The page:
Sunday, May 24, 2009

Morgan Stanley to Boost Executive Salaries as Bonuses Decline

Morgan Stanley, the sixth-biggest U.S. bank by assets, will increase some executive salaries and double Chief Financial Officer Colm Kelleher’s pay as bonuses come under scrutiny from the Obama administration and lawmakers.

The majority of executives will get raises, according to a person briefed on the decision. Chief Executive Officer John Mack’s base salary is unchanged this year, according to a regulatory filing yesterday.

UBS AG raised banker base pay 50 percent and Bank of America Corp., which bought Merrill Lynch & Co., said in March it might boost salaries as a proportion of total compensation. Treasury Secretary Timothy Geithner is urging an overhaul of compensation practices at financial companies and said the Obama administration’s plan to realign pay with performance will be introduced by mid-June.

“I don’t think we can go back to the way it was,” Geithner said on Bloomberg Television’s “Political Capital with Al Hunt,” to be broadcast during the weekend. “We’re going to need to see very, very substantial change.”

Co-presidents James Gorman, 50, and Walid Chammah, 55, will be paid $800,000 and $750,000 respectively, New York-based Morgan Stanley said in the regulatory filing. Kelleher, 51, will make a base of $750,000, more than double his 2008 base salary of $322,903, Bloomberg data show. Mack, 64, will make $800,000 this year, unchanged from 2008. The changes became effective May 1 and don’t include bonus or catch-up payments.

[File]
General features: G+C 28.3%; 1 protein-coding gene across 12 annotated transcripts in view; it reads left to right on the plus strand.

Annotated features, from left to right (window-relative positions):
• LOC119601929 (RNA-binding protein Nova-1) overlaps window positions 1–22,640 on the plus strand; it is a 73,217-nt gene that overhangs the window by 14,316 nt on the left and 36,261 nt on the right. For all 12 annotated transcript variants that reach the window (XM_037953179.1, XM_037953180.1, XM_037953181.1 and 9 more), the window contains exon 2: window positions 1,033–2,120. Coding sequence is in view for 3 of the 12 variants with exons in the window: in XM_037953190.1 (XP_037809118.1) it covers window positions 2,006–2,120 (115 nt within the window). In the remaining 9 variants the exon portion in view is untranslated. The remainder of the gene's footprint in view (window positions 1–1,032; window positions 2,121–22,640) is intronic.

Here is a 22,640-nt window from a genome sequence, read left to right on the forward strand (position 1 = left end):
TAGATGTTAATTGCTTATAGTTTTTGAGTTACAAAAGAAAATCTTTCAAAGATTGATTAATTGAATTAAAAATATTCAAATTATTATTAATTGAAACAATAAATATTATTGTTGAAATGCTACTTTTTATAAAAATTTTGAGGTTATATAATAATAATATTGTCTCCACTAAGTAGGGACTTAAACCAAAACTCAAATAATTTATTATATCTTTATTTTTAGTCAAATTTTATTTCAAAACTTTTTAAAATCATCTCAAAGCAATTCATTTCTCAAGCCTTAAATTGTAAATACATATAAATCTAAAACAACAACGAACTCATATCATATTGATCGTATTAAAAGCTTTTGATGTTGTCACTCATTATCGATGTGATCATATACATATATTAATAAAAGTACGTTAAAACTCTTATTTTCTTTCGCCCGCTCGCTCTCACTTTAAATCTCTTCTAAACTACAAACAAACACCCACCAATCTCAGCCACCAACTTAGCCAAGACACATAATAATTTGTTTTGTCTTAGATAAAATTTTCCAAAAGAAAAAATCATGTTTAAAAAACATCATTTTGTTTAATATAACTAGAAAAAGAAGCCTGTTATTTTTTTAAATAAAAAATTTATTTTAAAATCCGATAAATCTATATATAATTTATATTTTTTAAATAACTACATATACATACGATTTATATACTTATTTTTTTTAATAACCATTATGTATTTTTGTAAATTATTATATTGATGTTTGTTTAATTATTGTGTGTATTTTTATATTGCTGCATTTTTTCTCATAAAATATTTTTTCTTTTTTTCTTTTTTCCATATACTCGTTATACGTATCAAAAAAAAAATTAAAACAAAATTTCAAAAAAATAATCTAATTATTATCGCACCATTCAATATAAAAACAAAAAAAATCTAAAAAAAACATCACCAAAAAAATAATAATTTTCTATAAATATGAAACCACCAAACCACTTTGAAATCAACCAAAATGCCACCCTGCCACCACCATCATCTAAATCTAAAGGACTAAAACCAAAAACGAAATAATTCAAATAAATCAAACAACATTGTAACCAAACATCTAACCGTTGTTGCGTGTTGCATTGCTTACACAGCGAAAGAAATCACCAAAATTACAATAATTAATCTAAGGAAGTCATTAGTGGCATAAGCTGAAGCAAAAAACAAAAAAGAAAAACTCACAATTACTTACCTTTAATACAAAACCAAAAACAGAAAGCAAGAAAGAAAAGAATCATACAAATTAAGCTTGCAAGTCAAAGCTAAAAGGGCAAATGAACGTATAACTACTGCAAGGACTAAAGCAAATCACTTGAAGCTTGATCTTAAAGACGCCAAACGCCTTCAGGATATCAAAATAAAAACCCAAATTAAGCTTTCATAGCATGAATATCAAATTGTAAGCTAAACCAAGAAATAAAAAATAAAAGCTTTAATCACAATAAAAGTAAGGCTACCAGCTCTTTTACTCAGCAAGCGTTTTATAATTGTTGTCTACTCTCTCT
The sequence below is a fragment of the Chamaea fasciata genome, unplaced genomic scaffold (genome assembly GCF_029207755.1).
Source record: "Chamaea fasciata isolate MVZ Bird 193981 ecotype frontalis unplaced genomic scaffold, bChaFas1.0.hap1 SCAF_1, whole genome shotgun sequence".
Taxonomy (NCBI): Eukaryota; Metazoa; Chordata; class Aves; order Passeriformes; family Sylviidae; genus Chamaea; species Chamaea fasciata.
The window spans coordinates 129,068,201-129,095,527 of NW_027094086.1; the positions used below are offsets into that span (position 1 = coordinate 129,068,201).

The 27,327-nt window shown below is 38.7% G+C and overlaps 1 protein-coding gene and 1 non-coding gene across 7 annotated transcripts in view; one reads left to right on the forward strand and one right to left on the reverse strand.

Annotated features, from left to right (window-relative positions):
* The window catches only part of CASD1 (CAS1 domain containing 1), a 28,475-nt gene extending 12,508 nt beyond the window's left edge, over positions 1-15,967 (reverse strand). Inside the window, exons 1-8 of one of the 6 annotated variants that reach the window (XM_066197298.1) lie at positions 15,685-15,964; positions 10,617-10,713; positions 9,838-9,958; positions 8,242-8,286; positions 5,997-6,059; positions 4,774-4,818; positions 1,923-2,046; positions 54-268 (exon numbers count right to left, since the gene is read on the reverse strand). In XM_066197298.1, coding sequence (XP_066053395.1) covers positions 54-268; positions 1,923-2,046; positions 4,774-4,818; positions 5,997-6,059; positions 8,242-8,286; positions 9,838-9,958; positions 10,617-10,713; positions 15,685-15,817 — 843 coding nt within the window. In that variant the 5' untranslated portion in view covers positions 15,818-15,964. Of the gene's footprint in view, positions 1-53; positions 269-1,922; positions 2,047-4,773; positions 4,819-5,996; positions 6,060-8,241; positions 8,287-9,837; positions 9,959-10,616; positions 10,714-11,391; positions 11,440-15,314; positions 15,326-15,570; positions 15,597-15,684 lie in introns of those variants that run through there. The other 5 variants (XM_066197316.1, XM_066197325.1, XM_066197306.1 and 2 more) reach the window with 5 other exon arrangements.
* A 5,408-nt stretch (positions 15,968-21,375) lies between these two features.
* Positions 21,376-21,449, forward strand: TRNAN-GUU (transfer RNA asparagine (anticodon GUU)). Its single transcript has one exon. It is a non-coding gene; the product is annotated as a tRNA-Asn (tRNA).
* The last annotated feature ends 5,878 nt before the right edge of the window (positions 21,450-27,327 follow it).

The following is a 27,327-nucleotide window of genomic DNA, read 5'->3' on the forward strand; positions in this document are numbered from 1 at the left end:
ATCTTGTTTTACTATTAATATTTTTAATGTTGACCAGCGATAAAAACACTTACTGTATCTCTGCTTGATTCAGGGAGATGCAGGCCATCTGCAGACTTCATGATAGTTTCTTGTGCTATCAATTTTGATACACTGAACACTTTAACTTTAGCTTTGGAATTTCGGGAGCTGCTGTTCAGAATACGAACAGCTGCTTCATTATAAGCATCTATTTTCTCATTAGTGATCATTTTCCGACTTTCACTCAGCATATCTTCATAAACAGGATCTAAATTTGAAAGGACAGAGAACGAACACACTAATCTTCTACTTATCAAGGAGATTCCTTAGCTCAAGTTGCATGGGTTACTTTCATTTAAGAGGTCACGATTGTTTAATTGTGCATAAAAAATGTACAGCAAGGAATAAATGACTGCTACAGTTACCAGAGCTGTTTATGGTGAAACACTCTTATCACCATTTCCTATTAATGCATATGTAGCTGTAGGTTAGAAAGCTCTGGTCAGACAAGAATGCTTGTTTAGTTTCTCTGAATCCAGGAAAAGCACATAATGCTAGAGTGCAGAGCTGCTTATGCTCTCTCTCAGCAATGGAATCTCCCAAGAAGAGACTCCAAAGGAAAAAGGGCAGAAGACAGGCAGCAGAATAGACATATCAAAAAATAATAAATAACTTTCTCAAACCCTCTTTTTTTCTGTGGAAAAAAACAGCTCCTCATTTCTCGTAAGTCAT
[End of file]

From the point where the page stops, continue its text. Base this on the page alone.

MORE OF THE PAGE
Lynch, Nides

Chief Legal Officer Gary Lynch and Chief Administrative Officer Thomas Nides will each be paid a base of $750,000, the filing shows. Each received a salary of $300,000 in 2008, Bloomberg data show.

CEO Mack didn’t take a bonus for the second year in a row in 2008 and co-presidents Gorman and Chammah didn’t take one.

Morgan Stanley and UBS also have added so-called clawback provisions that set aside portions of workers’ bonuses that can be recouped in later years if an employee leaves or is found to have behaved in ways that are harmful to the company.

A new performance-based stock plan will “focus a greater portion of total compensation on long-term results rather than a one-year performance period,” according to the filing.

Morgan Stanley spokesman Mark Lake declined to comment beyond the filing.

UBS cut its bonus pool by 78 percent in January after amassing the biggest loss in Swiss corporate history in 2008. The bank came under pressure from government officials to slash variable pay after the Swiss state provided capital to UBS and helped shift hard-to-trade assets off its books.